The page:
Bluetooth, invented by the Swedish tech giant Ericsson, is synonymous with wireless technology these days, but did you know its name goes all the way back to the 10th century? According to Gizmodo, “Bluetooth technology was named after a Danish king, King Harald Blatand, who had a penchant for snacking on blueberries and was known for uniting warring factions in what is now Denmark, Norway, and Sweden. Uniting devices from different manufacturers with different purposes, like computers from Apple and mice from Microsoft, is what Bluetooth technology is all about – all at a low cost, with low power consumption and a secure connection every time.” In addition to the devices we normally use in our daily life, from laptops to smart phones, we can now add hearing aids to the list! With Bluetooth-compatibility, wearers experience a whole new world of accessibility.
How Does Bluetooth Work?
Bluetooth uses wireless technology to stream audio, transfer data and broadcast information between devices. Bluetooth is available in two forms: Basic Rate/Enhanced Data Rate (BR/EDR), which is ideal for wireless speakers, headsets, and hands-free car systems, and Low Energy (LE), often used in point-to-point (P2P) networks used to transfer data, such as fitness trackers and health monitors. To put it more simply, when we use a number of electronic devices, they create a sort of “community.” Before Bluetooth, we needed to use wires to transfer information between devices. With Bluetooth, a low-level transmission automatically transfers information wirelessly between your devices.
Bluetooth Compatible Hearing Aids
Using Bluetooth’s low energy technology, hearing aid brands have released Bluetooth compatible hearing aids designed to connect wirelessly with your devices, opening up accessibility in many different ways. Bluetooth compatible hearing aids allow you to stream phone calls and video chats directly from your smartphone or tablet directly to your ears. In addition to the convenience of having a hands-free conversation, this connectivity makes it easier for you to access phone conversations. There’s no need to hold the phone up to your ears anymore – something that might have created difficult listening with your hearing aids. Now, audio streams directly to your hearing aids, as they might stereo headphones. The same goes for watching TV shows, Netflix, Hulu, Spotify – you name it. Through Bluetooth connection on your iPad or laptop, you can stream audio from your favorite entertainment directly to your ears.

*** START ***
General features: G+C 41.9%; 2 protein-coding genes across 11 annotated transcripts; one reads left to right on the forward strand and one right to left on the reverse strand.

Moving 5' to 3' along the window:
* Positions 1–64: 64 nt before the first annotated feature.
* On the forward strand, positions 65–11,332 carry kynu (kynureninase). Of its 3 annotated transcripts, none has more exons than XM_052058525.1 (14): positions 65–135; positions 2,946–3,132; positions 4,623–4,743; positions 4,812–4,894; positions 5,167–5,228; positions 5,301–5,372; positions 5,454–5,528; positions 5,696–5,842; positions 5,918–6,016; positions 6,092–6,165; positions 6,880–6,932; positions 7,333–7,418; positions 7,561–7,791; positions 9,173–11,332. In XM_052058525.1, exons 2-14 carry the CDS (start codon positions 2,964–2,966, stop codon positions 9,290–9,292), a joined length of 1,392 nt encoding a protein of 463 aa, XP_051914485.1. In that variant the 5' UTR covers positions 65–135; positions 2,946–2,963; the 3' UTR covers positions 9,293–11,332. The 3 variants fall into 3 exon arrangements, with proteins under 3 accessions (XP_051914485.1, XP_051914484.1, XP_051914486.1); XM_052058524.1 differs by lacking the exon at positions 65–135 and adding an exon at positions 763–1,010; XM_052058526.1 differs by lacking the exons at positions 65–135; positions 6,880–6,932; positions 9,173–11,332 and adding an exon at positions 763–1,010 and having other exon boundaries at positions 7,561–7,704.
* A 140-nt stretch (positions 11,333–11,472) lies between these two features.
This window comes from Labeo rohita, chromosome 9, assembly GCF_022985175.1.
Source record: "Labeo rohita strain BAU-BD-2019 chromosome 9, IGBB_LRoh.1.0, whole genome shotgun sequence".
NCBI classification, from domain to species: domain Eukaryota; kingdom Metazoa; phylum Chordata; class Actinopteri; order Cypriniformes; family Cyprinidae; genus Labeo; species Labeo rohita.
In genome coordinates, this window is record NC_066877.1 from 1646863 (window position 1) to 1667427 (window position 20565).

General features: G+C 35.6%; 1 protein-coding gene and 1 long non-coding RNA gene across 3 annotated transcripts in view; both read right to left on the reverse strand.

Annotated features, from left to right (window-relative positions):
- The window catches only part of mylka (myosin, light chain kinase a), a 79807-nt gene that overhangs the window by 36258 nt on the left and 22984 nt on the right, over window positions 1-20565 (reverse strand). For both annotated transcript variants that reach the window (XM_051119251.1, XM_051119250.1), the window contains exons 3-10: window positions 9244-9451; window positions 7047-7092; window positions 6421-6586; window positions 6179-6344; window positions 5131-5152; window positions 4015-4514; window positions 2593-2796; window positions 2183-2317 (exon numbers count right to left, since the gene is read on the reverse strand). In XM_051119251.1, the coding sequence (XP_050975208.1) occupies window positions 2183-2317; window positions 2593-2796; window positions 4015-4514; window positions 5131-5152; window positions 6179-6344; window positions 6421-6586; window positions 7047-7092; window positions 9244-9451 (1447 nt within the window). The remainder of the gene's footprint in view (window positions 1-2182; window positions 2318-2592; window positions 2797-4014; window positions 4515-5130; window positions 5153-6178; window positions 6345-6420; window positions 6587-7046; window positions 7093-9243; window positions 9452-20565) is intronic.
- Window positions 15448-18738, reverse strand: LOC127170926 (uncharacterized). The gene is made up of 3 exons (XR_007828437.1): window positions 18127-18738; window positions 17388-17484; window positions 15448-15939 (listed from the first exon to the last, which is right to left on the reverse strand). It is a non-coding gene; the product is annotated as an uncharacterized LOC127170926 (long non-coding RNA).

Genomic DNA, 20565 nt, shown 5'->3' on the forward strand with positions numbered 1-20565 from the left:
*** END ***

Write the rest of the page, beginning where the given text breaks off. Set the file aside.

There are two ways in which Bluetooth can be used with your wireless hearing aids. Made for iPhone-specific hearing aids (Starkey, ReSound) allow you to directly connect your devices to your hearing aids via Bluetooth. Other Bluetooth compatible hearing aids link up with a streamer (worn around your neck or kept in your pocket) that works as a middle-man between the Bluetooth-ready device and your hearing aids. Here are some of the most popular Bluetooth compatible hearing aids.
Starkey Halo IQ
The Starkey Halo IQ uses Bluetooth to connect wearers directly to their iPhones. This allows wearers to stream phone calls, FaceTime, music, and other media directlIQ from the compatible device to the Halo IQ. In addition to this ease of accessibility, Halo IQ activates the iPhone’s GPS feature, which geo-tags your listening preferences at specific locations. Later, when you return to these archived locations, your Halo IQ hearing aids will make automatic adjustments based on your saved preferences. This provides a natural and seamless listening experience. Halo IQ also boasts Starkey’s best listening features, with fast sound processing and directional microphones to capture speech sounds with clarity, earning it a Silver Edison Award in 2015.